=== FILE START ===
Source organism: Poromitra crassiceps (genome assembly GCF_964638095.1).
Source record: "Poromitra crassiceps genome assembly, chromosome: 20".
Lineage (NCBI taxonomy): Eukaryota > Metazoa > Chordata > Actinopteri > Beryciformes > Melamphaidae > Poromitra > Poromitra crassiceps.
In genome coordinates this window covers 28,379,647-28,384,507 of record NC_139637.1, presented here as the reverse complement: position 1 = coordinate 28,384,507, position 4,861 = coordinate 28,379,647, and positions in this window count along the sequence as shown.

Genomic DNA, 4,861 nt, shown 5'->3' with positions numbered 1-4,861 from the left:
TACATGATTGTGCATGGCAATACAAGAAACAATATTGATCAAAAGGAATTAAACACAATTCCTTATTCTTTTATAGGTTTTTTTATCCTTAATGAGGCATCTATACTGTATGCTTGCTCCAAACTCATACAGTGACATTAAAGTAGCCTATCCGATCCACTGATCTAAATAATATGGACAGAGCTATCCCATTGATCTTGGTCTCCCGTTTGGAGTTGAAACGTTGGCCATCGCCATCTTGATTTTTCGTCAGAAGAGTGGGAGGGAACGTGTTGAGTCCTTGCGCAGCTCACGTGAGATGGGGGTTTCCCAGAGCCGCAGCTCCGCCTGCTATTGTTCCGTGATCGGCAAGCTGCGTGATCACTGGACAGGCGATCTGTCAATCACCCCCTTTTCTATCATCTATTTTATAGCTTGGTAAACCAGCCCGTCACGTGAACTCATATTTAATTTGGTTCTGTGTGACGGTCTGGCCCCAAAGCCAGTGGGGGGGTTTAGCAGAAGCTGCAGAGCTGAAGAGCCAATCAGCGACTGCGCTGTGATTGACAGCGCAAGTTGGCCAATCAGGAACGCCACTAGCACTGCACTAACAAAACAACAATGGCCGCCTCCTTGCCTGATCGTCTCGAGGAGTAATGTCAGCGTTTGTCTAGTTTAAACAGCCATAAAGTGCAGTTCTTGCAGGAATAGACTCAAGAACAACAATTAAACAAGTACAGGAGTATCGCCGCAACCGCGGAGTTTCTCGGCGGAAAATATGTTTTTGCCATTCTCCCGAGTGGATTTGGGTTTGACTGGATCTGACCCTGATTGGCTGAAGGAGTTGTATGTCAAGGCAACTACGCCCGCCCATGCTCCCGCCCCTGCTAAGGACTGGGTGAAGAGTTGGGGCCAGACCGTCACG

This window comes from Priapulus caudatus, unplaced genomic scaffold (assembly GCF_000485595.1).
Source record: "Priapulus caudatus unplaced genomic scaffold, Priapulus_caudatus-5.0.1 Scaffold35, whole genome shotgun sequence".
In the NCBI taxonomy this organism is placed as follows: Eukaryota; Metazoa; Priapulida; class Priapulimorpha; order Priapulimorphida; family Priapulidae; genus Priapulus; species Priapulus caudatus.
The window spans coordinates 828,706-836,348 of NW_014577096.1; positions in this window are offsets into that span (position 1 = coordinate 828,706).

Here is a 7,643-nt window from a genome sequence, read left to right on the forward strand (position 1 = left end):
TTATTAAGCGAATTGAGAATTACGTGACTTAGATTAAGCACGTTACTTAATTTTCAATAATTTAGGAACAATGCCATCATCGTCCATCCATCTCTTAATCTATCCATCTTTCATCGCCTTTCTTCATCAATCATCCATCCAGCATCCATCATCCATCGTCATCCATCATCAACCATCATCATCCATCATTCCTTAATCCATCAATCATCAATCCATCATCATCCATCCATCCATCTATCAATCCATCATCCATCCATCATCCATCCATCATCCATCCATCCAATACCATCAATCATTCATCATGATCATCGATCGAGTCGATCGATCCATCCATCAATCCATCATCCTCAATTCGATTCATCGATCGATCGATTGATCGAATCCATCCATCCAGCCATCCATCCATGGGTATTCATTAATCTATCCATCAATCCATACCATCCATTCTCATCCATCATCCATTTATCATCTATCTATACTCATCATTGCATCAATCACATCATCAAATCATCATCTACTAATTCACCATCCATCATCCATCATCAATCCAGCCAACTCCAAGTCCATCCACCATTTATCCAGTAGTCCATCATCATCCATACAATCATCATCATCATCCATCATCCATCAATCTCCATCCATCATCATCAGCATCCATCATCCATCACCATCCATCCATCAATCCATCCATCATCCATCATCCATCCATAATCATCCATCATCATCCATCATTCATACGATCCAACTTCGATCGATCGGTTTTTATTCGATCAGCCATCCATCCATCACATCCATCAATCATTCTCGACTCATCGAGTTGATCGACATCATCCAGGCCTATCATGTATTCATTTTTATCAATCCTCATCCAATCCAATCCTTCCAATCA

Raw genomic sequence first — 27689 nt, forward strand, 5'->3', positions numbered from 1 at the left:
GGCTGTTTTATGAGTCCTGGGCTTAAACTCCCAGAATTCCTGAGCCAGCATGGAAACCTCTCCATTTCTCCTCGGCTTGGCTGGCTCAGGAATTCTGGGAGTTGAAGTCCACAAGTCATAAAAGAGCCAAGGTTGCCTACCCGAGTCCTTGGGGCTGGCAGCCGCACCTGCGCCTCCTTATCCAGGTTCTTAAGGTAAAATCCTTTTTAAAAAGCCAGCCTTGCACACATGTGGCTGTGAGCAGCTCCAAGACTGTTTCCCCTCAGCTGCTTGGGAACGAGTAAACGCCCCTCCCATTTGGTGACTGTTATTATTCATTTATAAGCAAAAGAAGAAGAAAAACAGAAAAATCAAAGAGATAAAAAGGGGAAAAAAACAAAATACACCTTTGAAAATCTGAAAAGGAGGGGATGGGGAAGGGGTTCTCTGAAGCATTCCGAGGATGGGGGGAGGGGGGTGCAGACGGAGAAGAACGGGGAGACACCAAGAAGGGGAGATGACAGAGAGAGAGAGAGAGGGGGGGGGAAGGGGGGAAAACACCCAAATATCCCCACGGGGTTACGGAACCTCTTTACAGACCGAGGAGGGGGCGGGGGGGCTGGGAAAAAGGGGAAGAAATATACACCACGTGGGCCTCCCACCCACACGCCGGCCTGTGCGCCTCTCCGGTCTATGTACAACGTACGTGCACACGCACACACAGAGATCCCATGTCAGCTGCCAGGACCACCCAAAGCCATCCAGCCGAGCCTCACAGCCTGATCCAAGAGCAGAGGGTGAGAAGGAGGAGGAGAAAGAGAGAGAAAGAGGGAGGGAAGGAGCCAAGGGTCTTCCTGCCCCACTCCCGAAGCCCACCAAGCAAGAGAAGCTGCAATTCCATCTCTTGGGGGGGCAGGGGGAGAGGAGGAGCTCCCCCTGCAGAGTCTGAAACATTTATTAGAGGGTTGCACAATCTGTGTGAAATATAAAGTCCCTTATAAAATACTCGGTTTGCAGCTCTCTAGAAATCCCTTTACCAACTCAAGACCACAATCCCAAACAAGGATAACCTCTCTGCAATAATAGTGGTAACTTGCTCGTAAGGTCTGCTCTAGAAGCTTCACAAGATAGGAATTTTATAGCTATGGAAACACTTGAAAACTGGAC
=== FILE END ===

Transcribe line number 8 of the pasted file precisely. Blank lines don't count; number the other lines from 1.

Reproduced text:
Source record: "Priapulus caudatus unplaced genomic scaffold, Priapulus_caudatus-5.0.1 Scaffold35, whole genome shotgun sequence".